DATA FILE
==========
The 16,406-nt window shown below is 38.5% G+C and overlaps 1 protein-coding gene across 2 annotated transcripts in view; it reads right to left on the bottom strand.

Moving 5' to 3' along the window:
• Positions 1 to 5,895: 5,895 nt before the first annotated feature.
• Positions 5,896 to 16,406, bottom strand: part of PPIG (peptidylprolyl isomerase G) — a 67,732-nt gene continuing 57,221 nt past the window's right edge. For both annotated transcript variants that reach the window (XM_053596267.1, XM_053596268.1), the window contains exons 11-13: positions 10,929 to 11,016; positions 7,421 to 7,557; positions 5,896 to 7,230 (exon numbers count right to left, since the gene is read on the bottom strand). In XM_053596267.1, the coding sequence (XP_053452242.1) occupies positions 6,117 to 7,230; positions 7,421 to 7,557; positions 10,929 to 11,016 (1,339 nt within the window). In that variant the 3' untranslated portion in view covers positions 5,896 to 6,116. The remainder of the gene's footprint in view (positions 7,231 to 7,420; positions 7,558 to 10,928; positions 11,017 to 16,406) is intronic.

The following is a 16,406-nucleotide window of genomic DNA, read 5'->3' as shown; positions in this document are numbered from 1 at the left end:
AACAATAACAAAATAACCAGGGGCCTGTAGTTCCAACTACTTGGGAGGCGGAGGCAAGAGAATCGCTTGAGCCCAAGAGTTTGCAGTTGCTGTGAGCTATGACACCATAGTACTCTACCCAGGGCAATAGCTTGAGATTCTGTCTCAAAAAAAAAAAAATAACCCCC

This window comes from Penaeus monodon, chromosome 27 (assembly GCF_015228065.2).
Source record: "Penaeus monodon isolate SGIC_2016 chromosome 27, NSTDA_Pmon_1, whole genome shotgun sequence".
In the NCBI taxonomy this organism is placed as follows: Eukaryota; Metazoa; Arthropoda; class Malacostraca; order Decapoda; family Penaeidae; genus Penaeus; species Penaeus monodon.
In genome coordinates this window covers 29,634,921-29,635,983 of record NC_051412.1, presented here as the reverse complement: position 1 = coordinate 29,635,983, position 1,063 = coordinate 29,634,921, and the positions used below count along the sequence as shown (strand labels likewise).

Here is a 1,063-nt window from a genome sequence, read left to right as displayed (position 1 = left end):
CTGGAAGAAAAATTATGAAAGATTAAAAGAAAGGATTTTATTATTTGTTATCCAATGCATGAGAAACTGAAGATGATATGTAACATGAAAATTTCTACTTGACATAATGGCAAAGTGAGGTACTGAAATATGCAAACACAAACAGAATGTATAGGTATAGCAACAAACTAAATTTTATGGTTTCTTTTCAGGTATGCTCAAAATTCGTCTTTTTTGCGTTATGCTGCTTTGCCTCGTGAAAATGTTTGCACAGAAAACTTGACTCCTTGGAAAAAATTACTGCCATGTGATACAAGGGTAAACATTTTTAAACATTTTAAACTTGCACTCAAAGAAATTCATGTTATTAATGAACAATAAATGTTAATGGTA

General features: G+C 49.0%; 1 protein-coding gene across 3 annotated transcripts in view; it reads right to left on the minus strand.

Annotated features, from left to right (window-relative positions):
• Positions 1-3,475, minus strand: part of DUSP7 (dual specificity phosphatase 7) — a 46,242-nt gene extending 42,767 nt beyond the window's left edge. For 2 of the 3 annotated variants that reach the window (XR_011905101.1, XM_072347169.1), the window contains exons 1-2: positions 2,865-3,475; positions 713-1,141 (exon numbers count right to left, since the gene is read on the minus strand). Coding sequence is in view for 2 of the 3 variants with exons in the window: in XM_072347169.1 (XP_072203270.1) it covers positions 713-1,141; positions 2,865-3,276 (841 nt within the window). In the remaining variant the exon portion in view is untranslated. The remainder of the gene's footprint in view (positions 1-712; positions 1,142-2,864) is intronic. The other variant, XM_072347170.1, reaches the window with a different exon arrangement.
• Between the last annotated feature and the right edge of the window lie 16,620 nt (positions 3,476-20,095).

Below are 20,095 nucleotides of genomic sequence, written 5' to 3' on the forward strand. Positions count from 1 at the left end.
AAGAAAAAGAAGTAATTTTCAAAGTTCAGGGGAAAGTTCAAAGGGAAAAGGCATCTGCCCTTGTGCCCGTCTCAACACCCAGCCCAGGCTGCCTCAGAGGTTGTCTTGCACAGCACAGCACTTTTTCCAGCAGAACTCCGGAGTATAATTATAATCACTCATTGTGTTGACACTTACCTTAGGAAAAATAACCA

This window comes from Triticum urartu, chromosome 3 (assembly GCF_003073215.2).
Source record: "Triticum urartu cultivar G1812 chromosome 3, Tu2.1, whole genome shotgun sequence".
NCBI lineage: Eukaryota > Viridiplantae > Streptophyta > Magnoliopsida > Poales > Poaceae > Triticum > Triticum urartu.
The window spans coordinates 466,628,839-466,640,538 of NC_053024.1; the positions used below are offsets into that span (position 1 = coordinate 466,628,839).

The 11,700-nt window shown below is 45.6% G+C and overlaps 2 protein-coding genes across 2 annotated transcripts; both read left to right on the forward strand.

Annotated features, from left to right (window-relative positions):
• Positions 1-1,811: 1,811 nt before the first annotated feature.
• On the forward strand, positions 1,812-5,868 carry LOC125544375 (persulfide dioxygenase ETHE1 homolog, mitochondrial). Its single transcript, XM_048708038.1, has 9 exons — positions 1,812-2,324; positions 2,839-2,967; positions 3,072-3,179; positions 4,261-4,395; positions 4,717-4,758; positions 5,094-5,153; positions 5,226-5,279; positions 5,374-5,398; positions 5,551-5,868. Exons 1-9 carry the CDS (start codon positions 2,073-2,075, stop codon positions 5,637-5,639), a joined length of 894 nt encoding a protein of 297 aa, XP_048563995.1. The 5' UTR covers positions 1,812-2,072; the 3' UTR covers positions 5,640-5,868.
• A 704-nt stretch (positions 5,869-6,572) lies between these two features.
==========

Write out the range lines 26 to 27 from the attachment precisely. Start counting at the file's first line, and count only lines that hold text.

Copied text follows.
• On the forward strand, positions 1,812-5,868 carry LOC125544375 (persulfide dioxygenase ETHE1 homolog, mitochondrial). Its single transcript, XM_048708038.1, has 9 exons — positions 1,812-2,324; positions 2,839-2,967; positions 3,072-3,179; positions 4,261-4,395; positions 4,717-4,758; positions 5,094-5,153; positions 5,226-5,279; positions 5,374-5,398; positions 5,551-5,868. Exons 1-9 carry the CDS (start codon positions 2,073-2,075, stop codon positions 5,637-5,639), a joined length of 894 nt encoding a protein of 297 aa, XP_048563995.1. The 5' UTR covers positions 1,812-2,072; the 3' UTR covers positions 5,640-5,868.
• A 704-nt stretch (positions 5,869-6,572) lies between these two features.